After heavy holiday meals, drinking ginger tea can help settle an upset stomach.
With the holiday season upon us, you may be enjoying the rich and often decadent meals you don't usually eat during the rest of the year. Of course, if you overindulge in these meals, it can cause you to feel sick or get an upset stomach if you're not careful. Fortunately, there are several simple recipes for an upset stomach that can help you feel better if you overdo it during the holidays.
Why do holiday meals upset the stomach?
During the holidays, it's common to gather with friends and family to share meals, and in the conviviality of the season, it can be easy to eat more than you normally do. Holiday meals can easily exceed 2,000 calories, and leftovers can mean multiple days of going over the recommended daily calorie count. Not only that, but holiday meals tend to be high in sugar and fat, which can irritate the digestive system.
Fatty foods take longer to digest and sit in your stomach while the body forms gas and acid that can cause heartburn or bloat. Stress and travel can make these issues even worse. Stress releases cortisol, which can decrease blood flow to the organs and cause diarrhea. Additionally, travel can throw off normal routines and lead to constipation. All of these factors together can create a perfect storm that could lead to sickness.
What foods can provide relief from an upset stomach?
Although eating more might be the last thing you want to do when you have an upset stomach, some foods can help alleviate the symptoms. It's also important to stay hydrated, as you can lose fluids through diarrhea and vomiting. Fluids can also help with constipation by softening stools. Plain water and electrolyte drinks are a good option, as are herbal teas and clear soup broths.
As far as foods, one recommendation is to follow the "BRAT" diet. BRAT stands for bananas, rice, applesauce and toast. These foods are low in fiber, easily digestible and gentle on the stomach. However, they lack essential nutrients such as calcium and protein, so the BRAT diet should be considered a temporary solution. Other foods that can help relieve an upset stomach include:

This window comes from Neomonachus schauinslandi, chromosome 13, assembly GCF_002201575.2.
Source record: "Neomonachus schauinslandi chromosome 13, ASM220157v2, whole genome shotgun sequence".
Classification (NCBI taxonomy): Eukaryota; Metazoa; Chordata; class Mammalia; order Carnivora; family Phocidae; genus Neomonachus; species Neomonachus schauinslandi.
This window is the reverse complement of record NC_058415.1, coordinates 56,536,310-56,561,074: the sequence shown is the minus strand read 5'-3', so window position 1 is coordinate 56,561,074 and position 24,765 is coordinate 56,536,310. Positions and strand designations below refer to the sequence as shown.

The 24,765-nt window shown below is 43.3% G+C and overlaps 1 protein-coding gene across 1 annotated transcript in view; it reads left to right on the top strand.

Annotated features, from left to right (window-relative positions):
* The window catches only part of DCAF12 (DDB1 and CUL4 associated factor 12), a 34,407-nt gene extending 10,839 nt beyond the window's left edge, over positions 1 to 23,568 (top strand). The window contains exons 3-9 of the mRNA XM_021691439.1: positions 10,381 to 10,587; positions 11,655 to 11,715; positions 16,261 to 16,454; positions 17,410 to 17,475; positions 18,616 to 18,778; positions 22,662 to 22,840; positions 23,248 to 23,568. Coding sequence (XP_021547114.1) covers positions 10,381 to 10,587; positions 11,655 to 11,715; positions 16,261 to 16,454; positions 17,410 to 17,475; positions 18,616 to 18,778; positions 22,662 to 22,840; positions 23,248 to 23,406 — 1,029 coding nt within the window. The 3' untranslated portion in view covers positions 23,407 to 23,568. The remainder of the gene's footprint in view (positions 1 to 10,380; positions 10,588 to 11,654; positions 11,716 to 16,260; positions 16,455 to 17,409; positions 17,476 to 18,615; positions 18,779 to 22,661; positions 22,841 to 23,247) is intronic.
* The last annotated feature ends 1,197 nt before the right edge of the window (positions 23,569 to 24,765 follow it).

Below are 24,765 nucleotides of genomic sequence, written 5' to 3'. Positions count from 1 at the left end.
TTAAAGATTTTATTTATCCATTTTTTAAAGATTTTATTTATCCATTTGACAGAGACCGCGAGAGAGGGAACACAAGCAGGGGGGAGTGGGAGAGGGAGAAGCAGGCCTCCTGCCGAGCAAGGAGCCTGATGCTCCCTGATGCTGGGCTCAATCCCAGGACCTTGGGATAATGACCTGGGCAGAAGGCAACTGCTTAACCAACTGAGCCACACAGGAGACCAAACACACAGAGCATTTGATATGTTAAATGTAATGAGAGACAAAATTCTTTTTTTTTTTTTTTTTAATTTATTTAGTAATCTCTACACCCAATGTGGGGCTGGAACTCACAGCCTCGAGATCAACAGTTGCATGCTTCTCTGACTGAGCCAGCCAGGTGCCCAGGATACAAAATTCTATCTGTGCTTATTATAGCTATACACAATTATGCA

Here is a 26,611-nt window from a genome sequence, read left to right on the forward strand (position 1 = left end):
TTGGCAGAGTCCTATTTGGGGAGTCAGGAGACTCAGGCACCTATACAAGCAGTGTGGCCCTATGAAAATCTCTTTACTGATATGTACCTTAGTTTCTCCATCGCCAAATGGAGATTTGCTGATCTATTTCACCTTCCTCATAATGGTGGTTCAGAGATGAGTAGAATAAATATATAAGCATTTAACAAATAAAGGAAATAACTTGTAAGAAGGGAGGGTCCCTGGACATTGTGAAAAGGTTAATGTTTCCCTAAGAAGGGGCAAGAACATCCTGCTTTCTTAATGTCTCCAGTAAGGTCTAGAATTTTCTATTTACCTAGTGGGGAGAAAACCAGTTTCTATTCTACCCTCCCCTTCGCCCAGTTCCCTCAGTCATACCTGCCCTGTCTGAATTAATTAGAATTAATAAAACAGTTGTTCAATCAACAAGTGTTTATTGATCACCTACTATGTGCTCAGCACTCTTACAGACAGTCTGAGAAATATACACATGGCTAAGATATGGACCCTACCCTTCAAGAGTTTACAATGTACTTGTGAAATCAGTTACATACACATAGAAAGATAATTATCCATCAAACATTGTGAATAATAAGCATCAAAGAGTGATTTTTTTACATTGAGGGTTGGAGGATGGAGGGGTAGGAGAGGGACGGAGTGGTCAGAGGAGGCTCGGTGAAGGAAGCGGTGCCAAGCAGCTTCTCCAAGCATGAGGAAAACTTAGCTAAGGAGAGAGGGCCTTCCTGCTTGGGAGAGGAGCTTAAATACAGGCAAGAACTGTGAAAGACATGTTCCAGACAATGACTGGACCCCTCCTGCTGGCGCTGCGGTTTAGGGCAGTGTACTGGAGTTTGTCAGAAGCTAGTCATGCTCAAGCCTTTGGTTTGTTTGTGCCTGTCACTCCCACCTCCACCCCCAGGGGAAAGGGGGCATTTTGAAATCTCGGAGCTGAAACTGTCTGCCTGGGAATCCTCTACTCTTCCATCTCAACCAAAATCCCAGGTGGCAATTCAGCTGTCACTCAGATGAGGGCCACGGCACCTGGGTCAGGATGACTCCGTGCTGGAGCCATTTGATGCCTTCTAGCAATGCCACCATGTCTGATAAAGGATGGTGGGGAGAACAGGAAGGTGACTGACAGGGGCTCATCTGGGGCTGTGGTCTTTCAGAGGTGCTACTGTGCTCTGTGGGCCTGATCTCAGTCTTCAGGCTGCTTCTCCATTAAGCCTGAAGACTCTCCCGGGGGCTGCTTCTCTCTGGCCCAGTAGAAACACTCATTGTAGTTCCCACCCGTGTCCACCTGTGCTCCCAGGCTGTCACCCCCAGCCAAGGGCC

- Steamed or boiled vegetables
- Low-fiber starches such as white bread, saltine crackers or cream of wheat
- Skinless baked chicken or turkey
If you're recovering from an upset stomach, you should avoid fatty, greasy foods as well as milk and dairy products — with the exception of yogurt and kefir. You should also try to avoid acidic fruits, such as pineapples and oranges because they are high in fiber, and their acidic nature can further upset your stomach.
Recipes for an upset stomach
If you're recovering from an upset stomach, you don't want to eat anything too heavy that could make you feel worse, but you also need more nutrients than the BRAT diet can provide. These simple recipes can help you feel better and ensure you're getting the nutrients you need.
Chicken soup is a staple for upset stomachs for a reason. It provides vitamins, protein and other nutrients, and it can help keep you hydrated. You don't need to use a lot of different ingredients to get the benefits either. This basic chicken soup recipe can help you feel better in no time. You'll need:
- 1 whole chicken (about 4 pounds) cut into pieces
- 8 cups water
- 1 tablespoon coarse salt
- 4 cups thinly sliced onions
- 2 celery stalks
- 4 crushed cloves of garlic
- 6 medium carrots
Bring the chicken, water and salt to a boil in a large stockpot, skimming the foam from the top. Add celery, garlic and onions, and reduce the heat to a simmer for 30 minutes, leaving the pot partially covered. Remove the chicken breast and add carrots, and then let the soup simmer partially covered for another 40 minutes. Remove any remaining chicken to cut into bite-sized pieces, and add the desired amount back into the pot.
If you're not feeling up to eating just yet, a cup of ginger tea can help to settle your stomach and keep you hydrated. While you can buy premade ginger tea, you can also make it yourself with fresh ginger root for a tastier brew. Here's what you'll need:
- 2 tablespoons fresh ginger root
- 4 cups water
- 1 tablespoon fresh lime juice (optional)
- 1 to 2 tablespoons honey, to taste
Peel the ginger and slice it thinly. Add water and ginger to a 1 1/4-quart pot and bring it to a boil for 10 minutes. If you want your tea to be stronger, boil it for up to 20 minutes or more and add more ginger. When it's ready, remove the tea from the heat, strain it and add lime juice and honey to taste.
Although you can eat white rice on its own to soothe your upset stomach, you can also add chicken to get even more nutrients, or you could add it to your chicken soup if you don't want to use noodles. This simple meal can be whipped up in no time at all, and it only requires a few ingredients:
- 1 cup long-grain white rice
- 1 1/2 cups water
- 1/2 teaspoon salt
Bring the water to a boil in a medium saucepan. Stir in the rice and salt, and return to a boil over medium-high heat. Reduce to a simmer and cook until the rice is tender and has absorbed all of the liquid. When the rice is done, remove it from the heat, keep it covered for 10 minutes, and then fluff and serve.
Keep these simple recipes in mind this holiday season to counteract an upset stomach, but also try to be mindful of how much you are eating, and give yourself time to digest your food before going for seconds or dessert.